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Monday, 26 March, 2001, 10:56 GMT 11:56 UK
Row over Moscow embassy rent
Spaso House in Moscow, official residence of the US ambassador
Palatial residence at cheap rent (Picture: US embassy)
Relations between Russia and the United States, currently strained over a spy scandal, are being further soured - but this time it is over real estate.

The Russians are angry at the peppercorn rent the Americans pay, or rather do not pay, for their ambassador's residence, a palatial mansion in the heart of Moscow.

Spaso House
Interior includes a dozen bedrooms
25m (82ft) main hall with domed ceiling and crystal chandelier
Built as a private house in 1914
Siezed by the Soviet Government in 1917
Became US ambassador's official residence in 1933

Under a Soviet-era contract, the US pays 72,500 roubles per year - at the time a respectable sum, but today the equivalent of about $3.

The Russians say the agreement is no longer valid because the Americans missed a payment in 1993. They are insisting on a market-level rent, but the US is refusing to budge.

The residence, called Spaso House, was built in 1914 for a wealthy Tsarist-era merchant in one of Moscow's most prestigious neighbourhoods.

It has been the official home of American ambassadors since diplomatic relations were established between the US and the former Soviet Union in 1933.

'Millions in arrears'

The last rent agreement was signed 30 years ago.

But runaway post-Soviet inflation, which saw three zeros lopped off the value of the rouble in the 1990s, has made the rent almost worthless.

According to the Russians, the US missed a payment eight years ago, invalidating the contract.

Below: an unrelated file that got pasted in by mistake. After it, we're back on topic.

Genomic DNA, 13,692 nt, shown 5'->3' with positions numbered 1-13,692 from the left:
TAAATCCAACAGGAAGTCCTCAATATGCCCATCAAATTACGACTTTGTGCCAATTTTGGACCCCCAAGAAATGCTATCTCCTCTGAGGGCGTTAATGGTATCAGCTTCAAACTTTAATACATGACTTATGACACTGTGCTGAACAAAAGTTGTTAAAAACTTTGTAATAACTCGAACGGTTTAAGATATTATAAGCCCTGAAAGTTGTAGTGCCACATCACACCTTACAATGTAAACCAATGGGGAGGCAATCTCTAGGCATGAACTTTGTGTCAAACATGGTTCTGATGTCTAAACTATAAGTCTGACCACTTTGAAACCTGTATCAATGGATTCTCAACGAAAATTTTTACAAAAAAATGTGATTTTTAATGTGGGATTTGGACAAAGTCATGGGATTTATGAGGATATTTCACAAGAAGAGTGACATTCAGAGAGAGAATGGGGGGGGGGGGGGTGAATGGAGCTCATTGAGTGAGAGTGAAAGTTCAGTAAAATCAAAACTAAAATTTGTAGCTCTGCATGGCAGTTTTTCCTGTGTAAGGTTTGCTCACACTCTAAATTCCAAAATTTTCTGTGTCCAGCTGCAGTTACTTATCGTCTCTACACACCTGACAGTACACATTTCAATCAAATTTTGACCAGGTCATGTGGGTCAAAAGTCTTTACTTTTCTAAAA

US ambassador to Moscow James Collins
US ambassador James Collins: Dealing with rows over spies and rent
Russia's Deputy Foreign Minister, Ivan Sergeyev, quoted by Interfax news agency, said the US owed Russia $6m in back payments for the property.

If the Americans did not come up with a better proposal to solve the problem, said Mr Sergeyev, Russia would be obliged to seek international arbitration.

US officials say that the cheap lease still has not made up for grossly inflated rent during Soviet times, when the official rouble exchange rate was pegged far above its real value.

The rent dispute comes amid a US-Russian spy scandal, with both sides ordering dozens of diplomats to leave.

This development followed the arrest in February of an FBI agent, Robert Hanssen, who is accused of spying for Russia for 15 years.

Despite the expulsions, both President George W Bush and President Vladimir Putin have sought to play down the spying row.

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See also:

22 Mar 01 | Americas
US and Russia clash over expulsions
20 Feb 01 | Americas
FBI agent arrested for spying
22 Mar 01 | Americas
Analysis: Echoes of the Cold War
20 Feb 01 | Americas
Who's being spied on?
20 Feb 01 | Americas
Fifty years of spies
05 Mar 01 | Europe
'Spy tunnel' angers Russia
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